Consent granted to Scotland's floating offshore wind development
How feasible are multiple floating wind turbines in a region with optimal wind conditions? That is what energy planners are to find out from an ambitious floating wind farm pilot project off the Scottish coast. Floating wind represents a renewable energy source that will complement existing alternative energy projects in Scotland.
The Hywind Scotland Pilot Park will demonstrate the capturing of wind energy offshore at greater water depths.
Said The Scotsman on Sunday: "The world's largest and the UK's first floating offshore wind development approximately 25 kilometers off the coast of Peterhead has been granted consent, the Scottish Government has announced today."
Satoil is the company building the farm. The site is about 25 to 30 km off the coast of Peterhead in Aberdeenshire. There will be five 6 MW floating turbines operating in waters exceeding 100m of depth, according to Satoil's news release. The company already tested the technology off the coast in Norway.
"Unlike conventional turbines," said a news release from The Scottish Government, "Hywind turbines will be attached to the seabed by a three-point mooring spread and anchoring system. The turbines will be connected by an inter-array of cables and an export cable will transport electricity from the pilot park to shore at Peterhead."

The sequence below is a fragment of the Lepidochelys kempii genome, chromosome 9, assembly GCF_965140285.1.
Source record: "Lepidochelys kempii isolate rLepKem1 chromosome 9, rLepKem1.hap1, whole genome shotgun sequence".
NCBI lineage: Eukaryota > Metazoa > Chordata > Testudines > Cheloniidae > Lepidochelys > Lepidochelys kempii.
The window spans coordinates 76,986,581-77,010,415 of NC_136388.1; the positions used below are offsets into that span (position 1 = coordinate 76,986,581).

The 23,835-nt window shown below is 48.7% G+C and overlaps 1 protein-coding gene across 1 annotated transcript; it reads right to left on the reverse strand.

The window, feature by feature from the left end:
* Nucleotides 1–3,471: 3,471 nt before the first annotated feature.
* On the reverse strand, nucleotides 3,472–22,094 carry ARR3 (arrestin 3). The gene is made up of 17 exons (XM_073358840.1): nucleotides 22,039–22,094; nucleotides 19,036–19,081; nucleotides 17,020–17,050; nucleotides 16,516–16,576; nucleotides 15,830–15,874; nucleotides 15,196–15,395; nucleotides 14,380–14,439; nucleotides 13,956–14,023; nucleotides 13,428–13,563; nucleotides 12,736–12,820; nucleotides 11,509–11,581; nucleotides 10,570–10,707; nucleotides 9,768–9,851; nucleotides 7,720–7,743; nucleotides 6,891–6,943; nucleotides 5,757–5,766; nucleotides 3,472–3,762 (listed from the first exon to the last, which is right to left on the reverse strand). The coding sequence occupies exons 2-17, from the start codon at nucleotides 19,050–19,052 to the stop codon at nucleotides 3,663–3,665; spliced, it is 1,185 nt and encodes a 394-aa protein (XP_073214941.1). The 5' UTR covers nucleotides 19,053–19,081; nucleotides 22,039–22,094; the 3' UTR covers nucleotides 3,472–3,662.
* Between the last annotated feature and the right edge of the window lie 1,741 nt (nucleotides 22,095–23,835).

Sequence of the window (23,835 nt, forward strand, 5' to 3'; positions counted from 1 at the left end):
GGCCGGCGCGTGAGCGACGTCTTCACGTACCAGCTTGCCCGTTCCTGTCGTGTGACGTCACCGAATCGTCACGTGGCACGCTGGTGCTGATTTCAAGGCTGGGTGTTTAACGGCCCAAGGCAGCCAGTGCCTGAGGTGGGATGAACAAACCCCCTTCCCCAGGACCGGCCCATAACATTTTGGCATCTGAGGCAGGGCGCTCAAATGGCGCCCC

What is Hywind? It is described in a promotional video as a floating offshore wind technology which is constructed to withstand high winds and waves. Hywind components are assembled in sheltered areas offshore and towed in upright position to the production site.
The company provided some details about the concept behind the capture of wind energy offshore. Hywind consists of a wind turbine placed on top of a ballasted steel cylinder." In principle, any offshore wind turbine generator can be used if the combined weight of the nacelle and rotor is within requirements for marine stability.
Statoil's Hywind-specific pitch motion controller, said the company, is integrated with the turbine's control system, mitigating excessive motions of the structure. "This also eliminates the loss of energy due to aerodynamic or hydrodynamic movements and maximizes the power output from the turbine."
The structure is ballast-stabilized and anchored to the seabed. The mooring system consists of three mooring lines which are attached to anchors that are suited to the seabed conditions on site.
The company said that communication and control will be by fibre-optics or by radio link. The planned operational lifetime of the Hywind Scotland Pilot Park is 20 years.
Statoil is an international energy company with headquarters in Norway.
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